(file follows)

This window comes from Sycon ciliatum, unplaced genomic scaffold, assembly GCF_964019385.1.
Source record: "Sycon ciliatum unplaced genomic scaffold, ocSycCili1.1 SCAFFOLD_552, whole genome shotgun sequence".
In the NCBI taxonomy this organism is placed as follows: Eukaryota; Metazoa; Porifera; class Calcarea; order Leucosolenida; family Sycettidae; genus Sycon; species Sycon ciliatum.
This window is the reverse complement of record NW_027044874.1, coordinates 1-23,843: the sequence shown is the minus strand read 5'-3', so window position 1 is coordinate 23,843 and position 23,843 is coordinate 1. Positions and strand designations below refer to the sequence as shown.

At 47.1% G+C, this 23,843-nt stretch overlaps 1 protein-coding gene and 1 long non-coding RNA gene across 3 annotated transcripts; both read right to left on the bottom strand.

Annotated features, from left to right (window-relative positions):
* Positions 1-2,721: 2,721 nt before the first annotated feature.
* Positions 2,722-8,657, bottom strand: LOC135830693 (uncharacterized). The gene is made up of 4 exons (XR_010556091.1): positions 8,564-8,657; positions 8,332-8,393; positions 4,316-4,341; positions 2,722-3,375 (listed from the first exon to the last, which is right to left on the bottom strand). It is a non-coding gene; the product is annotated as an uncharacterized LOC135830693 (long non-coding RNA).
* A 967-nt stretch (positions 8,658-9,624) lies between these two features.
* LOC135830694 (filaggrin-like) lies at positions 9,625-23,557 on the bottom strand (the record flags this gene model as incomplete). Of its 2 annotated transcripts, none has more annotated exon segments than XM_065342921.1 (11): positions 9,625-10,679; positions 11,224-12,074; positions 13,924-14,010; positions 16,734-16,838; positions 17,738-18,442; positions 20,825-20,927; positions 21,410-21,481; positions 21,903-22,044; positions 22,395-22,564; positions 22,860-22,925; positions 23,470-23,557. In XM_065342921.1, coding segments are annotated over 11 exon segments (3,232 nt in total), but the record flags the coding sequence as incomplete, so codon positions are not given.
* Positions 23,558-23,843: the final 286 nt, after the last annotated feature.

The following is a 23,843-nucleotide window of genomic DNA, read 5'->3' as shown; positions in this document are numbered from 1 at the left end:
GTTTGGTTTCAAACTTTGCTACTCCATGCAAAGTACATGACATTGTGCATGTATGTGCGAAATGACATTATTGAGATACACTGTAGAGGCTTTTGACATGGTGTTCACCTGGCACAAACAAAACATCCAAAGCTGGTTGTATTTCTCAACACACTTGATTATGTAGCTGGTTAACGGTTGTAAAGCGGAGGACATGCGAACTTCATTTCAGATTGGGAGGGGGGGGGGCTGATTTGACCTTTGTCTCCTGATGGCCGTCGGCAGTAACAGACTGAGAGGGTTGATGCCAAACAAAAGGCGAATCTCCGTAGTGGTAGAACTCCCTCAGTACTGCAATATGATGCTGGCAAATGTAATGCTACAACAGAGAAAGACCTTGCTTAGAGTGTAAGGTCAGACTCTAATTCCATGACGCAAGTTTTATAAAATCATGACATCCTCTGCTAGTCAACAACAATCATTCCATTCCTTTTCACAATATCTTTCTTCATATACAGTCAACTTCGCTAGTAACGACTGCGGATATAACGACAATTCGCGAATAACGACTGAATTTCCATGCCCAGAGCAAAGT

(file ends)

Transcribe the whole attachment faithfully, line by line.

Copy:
This window comes from Sycon ciliatum, unplaced genomic scaffold, assembly GCF_964019385.1.
Source record: "Sycon ciliatum unplaced genomic scaffold, ocSycCili1.1 SCAFFOLD_552, whole genome shotgun sequence".
In the NCBI taxonomy this organism is placed as follows: Eukaryota; Metazoa; Porifera; class Calcarea; order Leucosolenida; family Sycettidae; genus Sycon; species Sycon ciliatum.
This window is the reverse complement of record NW_027044874.1, coordinates 1-23,843: the sequence shown is the minus strand read 5'-3', so window position 1 is coordinate 23,843 and position 23,843 is coordinate 1. Positions and strand designations below refer to the sequence as shown.

At 47.1% G+C, this 23,843-nt stretch overlaps 1 protein-coding gene and 1 long non-coding RNA gene across 3 annotated transcripts; both read right to left on the bottom strand.

Annotated features, from left to right (window-relative positions):
* Positions 1-2,721: 2,721 nt before the first annotated feature.
* Positions 2,722-8,657, bottom strand: LOC135830693 (uncharacterized). The gene is made up of 4 exons (XR_010556091.1): positions 8,564-8,657; positions 8,332-8,393; positions 4,316-4,341; positions 2,722-3,375 (listed from the first exon to the last, which is right to left on the bottom strand). It is a non-coding gene; the product is annotated as an uncharacterized LOC135830693 (long non-coding RNA).
* A 967-nt stretch (positions 8,658-9,624) lies between these two features.
* LOC135830694 (filaggrin-like) lies at positions 9,625-23,557 on the bottom strand (the record flags this gene model as incomplete). Of its 2 annotated transcripts, none has more annotated exon segments than XM_065342921.1 (11): positions 9,625-10,679; positions 11,224-12,074; positions 13,924-14,010; positions 16,734-16,838; positions 17,738-18,442; positions 20,825-20,927; positions 21,410-21,481; positions 21,903-22,044; positions 22,395-22,564; positions 22,860-22,925; positions 23,470-23,557. In XM_065342921.1, coding segments are annotated over 11 exon segments (3,232 nt in total), but the record flags the coding sequence as incomplete, so codon positions are not given.
* Positions 23,558-23,843: the final 286 nt, after the last annotated feature.

The following is a 23,843-nucleotide window of genomic DNA, read 5'->3' as shown; positions in this document are numbered from 1 at the left end:
GTTTGGTTTCAAACTTTGCTACTCCATGCAAAGTACATGACATTGTGCATGTATGTGCGAAATGACATTATTGAGATACACTGTAGAGGCTTTTGACATGGTGTTCACCTGGCACAAACAAAACATCCAAAGCTGGTTGTATTTCTCAACACACTTGATTATGTAGCTGGTTAACGGTTGTAAAGCGGAGGACATGCGAACTTCATTTCAGATTGGGAGGGGGGGGGGCTGATTTGACCTTTGTCTCCTGATGGCCGTCGGCAGTAACAGACTGAGAGGGTTGATGCCAAACAAAAGGCGAATCTCCGTAGTGGTAGAACTCCCTCAGTACTGCAATATGATGCTGGCAAATGTAATGCTACAACAGAGAAAGACCTTGCTTAGAGTGTAAGGTCAGACTCTAATTCCATGACGCAAGTTTTATAAAATCATGACATCCTCTGCTAGTCAACAACAATCATTCCATTCCTTTTCACAATATCTTTCTTCATATACAGTCAACTTCGCTAGTAACGACTGCGGATATAACGACAATTCGCGAATAACGACTGAATTTCCATGCCCAGAGCAAAGT